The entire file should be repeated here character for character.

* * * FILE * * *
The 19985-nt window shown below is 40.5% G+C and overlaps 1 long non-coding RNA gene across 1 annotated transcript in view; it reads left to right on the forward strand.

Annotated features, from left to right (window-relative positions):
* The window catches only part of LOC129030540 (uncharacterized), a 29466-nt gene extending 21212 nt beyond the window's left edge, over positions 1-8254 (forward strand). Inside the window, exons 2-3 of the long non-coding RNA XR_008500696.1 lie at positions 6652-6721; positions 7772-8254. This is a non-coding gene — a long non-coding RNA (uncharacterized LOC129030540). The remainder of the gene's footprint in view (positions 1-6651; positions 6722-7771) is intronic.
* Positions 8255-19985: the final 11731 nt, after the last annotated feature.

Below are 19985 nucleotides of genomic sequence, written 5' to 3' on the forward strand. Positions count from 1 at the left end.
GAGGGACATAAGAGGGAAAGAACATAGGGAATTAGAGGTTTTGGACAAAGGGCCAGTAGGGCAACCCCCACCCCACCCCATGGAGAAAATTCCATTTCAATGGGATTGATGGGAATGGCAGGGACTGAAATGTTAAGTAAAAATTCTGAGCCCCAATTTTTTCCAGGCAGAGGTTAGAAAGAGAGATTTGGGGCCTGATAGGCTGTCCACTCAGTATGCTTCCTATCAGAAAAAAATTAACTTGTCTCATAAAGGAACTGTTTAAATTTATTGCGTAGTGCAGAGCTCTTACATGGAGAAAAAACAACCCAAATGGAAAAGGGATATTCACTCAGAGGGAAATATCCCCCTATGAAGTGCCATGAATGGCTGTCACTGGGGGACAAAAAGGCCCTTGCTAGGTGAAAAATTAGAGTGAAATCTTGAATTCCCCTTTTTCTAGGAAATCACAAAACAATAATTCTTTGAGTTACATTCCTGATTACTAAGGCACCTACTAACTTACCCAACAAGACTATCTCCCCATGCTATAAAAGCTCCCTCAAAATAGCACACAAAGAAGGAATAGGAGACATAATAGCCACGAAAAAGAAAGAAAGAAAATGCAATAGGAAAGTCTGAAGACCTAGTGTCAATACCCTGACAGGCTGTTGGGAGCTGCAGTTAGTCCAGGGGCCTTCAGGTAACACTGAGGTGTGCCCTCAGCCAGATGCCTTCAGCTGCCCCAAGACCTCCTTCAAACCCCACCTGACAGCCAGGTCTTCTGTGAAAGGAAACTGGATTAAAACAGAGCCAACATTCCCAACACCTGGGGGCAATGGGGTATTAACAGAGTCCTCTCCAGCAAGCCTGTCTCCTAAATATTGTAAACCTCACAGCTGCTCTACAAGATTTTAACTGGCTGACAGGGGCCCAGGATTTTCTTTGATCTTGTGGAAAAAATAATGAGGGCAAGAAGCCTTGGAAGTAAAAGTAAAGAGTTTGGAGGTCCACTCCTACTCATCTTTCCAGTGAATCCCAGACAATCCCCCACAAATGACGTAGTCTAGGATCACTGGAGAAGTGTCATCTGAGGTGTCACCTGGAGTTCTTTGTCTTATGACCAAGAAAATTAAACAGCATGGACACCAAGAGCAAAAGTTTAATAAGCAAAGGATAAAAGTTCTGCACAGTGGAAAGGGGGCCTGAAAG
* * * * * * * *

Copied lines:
The 19985-nt window shown below is 40.5% G+C and overlaps 1 long non-coding RNA gene across 1 annotated transcript in view; it reads left to right on the forward strand.

Annotated features, from left to right (window-relative positions):
* The window catches only part of LOC129030540 (uncharacterized), a 29466-nt gene extending 21212 nt beyond the window's left edge, over positions 1-8254 (forward strand). Inside the window, exons 2-3 of the long non-coding RNA XR_008500696.1 lie at positions 6652-6721; positions 7772-8254. This is a non-coding gene — a long non-coding RNA (uncharacterized LOC129030540). The remainder of the gene's footprint in view (positions 1-6651; positions 6722-7771) is intronic.
* Positions 8255-19985: the final 11731 nt, after the last annotated feature.

Below are 19985 nucleotides of genomic sequence, written 5' to 3' on the forward strand. Positions count from 1 at the left end.
GAGGGACATAAGAGGGAAAGAACATAGGGAATTAGAGGTTTTGGACAAAGGGCCAGTAGGGCAACCCCCACCCCACCCCATGGAGAAAATTCCATTTCAATGGGATTGATGGGAATGGCAGGGACTGAAATGTTAAGTAAAAATTCTGAGCCCCAATTTTTTCCAGGCAGAGGTTAGAAAGAGAGATTTGGGGCCTGATAGGCTGTCCACTCAGTATGCTTCCTATCAGAAAAAAATTAACTTGTCTCATAAAGGAACTGTTTAAATTTATTGCGTAGTGCAGAGCTCTTACATGGAGAAAAAACAACCCAAATGGAAAAGGGATATTCACTCAGAGGGAAATATCCCCCTATGAAGTGCCATGAATGGCTGTCACTGGGGGACAAAAAGGCCCTTGCTAGGTGAAAAATTAGAGTGAAATCTTGAATTCCCCTTTTTCTAGGAAATCACAAAACAATAATTCTTTGAGTTACATTCCTGATTACTAAGGCACCTACTAACTTACCCAACAAGACTATCTCCCCATGCTATAAAAGCTCCCTCAAAATAGCACACAAAGAAGGAATAGGAGACATAATAGCCACGAAAAAGAAAGAAAGAAAATGCAATAGGAAAGTCTGAAGACCTAGTGTCAATACCCTGACAGGCTGTTGGGAGCTGCAGTTAGTCCAGGGGCCTTCAGGTAACACTGAGGTGTGCCCTCAGCCAGATGCCTTCAGCTGCCCCAAGACCTCCTTCAAACCCCACCTGACAGCCAGGTCTTCTGTGAAAGGAAACTGGATTAAAACAGAGCCAACATTCCCAACACCTGGGGGCAATGGGGTATTAACAGAGTCCTCTCCAGCAAGCCTGTCTCCTAAATATTGTAAACCTCACAGCTGCTCTACAAGATTTTAACTGGCTGACAGGGGCCCAGGATTTTCTTTGATCTTGTGGAAAAAATAATGAGGGCAAGAAGCCTTGGAAGTAAAAGTAAAGAGTTTGGAGGTCCACTCCTACTCATCTTTCCAGTGAATCCCAGACAATCCCCCACAAATGACGTAGTCTAGGATCACTGGAGAAGTGTCATCTGAGGTGTCACCTGGAGTTCTTTGTCTTATGACCAAGAAAATTAAACAGCATGGACACCAAGAGCAAAAGTTTAATAAGCAAAGGATAAAAGTTCTGCACAGTGGAAAGGGGGCCTGAAAG